Be Prepared to Avoid Delay

Published: 11th October, 2016

Harrogate based Personal Law solicitor, Mark Jones, recounts a recent case that illustrates why thinking ahead and being prepared for all eventualities really can make a difference in life changing situations.

While driving to work on I was listening to the Today programme on BBC Radio 4 and there was an item on delays at the Court of Protection which struck a chord.

The item related to a lady who suffered catastrophic brain damage as the result of a drug overdose which left her in a permanent vegetative state.
Although she remained alive the medical advice was that she was no longer conscious and had no prospect of recovery and her family wanted the doctors to remove her feeding tubes so that she could die peacefully. The doctors needed the permission of the Court of Protection to do this, however, and it took over four years for permission to be granted.

A common problem in any dealings with the Court of Protection and the Office of the Public Guardian is the need to balance speed with the rights of the patient, which will often require medical advice that can take time to arrange.

A case I dealt with recently concerned a husband and wife. The husband had lost capacity and was in care and his wife dealt with his affairs. When she died arrangements needed to be put in place for somebody else to deal with her husband’s finances.

Before losing capacity the husband had signed a Lasting Power of Attorney in favour of two attorneys, being his son and a solicitor.

A Lasting Power of Attorney has to be registered at the Office of the Public Guardian before it can be used and this can either be done when the Lasting Power of Attorney is signed or at a later date.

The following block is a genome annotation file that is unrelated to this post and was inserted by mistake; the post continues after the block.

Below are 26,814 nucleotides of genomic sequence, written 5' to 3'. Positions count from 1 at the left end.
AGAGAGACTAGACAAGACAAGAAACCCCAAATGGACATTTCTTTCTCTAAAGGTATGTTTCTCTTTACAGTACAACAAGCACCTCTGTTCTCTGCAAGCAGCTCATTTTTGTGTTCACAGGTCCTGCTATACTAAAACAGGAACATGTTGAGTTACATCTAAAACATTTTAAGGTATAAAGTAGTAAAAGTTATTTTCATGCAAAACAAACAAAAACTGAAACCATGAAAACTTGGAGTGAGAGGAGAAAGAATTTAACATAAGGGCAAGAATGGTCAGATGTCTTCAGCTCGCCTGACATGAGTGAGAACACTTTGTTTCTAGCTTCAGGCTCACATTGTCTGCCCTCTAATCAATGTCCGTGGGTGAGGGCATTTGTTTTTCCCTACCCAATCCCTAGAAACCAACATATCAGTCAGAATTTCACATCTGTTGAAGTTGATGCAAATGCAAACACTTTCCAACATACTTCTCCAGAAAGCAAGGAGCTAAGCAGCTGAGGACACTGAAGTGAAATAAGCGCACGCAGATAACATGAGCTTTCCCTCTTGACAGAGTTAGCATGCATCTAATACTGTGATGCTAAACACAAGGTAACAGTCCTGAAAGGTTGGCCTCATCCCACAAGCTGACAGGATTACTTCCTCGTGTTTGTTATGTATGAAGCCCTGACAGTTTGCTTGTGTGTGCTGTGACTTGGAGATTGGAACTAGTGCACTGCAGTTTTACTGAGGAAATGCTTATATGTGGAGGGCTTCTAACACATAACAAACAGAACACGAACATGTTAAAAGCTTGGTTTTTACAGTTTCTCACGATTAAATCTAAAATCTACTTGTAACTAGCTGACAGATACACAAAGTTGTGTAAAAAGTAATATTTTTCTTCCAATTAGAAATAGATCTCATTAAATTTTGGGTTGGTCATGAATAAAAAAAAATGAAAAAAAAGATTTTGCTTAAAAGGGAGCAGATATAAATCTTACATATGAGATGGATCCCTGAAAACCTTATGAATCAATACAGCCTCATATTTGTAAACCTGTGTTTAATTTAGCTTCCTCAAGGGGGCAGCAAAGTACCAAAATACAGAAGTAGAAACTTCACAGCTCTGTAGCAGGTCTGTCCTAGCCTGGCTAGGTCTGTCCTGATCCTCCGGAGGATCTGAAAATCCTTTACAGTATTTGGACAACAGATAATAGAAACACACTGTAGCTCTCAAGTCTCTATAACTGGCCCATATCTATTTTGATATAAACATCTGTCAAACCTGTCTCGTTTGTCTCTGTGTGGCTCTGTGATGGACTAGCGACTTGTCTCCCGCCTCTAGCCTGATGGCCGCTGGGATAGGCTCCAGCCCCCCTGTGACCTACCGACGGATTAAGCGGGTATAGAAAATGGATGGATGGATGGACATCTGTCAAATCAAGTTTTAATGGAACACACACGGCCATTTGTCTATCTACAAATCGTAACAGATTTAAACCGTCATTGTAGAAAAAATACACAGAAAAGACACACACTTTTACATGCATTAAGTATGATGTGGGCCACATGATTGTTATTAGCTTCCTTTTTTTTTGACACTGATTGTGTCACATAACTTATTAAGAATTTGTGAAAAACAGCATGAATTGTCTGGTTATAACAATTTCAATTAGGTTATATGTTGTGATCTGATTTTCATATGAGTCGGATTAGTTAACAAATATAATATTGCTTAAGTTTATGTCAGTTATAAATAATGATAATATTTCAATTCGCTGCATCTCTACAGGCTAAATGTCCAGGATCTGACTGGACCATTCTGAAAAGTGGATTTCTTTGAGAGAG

In this particular case, the husband had opted not to register his Lasting Power of Attorney immediately which meant that the registration process had to start from scratch after the wife’s death.

The required medical evidence took several months to come through which effectively froze the husband’s finances and caused various difficulties including unpaid care fees and delays in the sale of the house.

Although everything was eventually resolved, the delay caused considerable stress for family members at an already difficult time and it was a good example of the importance of thinking ahead and being prepared for all eventualities.

The sad truth is that any of us could lose capacity at any time. Have you considered whether your finances could be dealt with easily if the worst happened?


This article was written by Mark Jones. Mark is an Partner in our Personal Law Department and is based in Harrogate.

Mark specialises in the creation and administration of trusts, tax planning and wills as well as probate work, particularly those where the family has fallen out and contentious issues have arisen.

To review your affairs or for further advice generally please contact Mark Jones on 01423 502211 or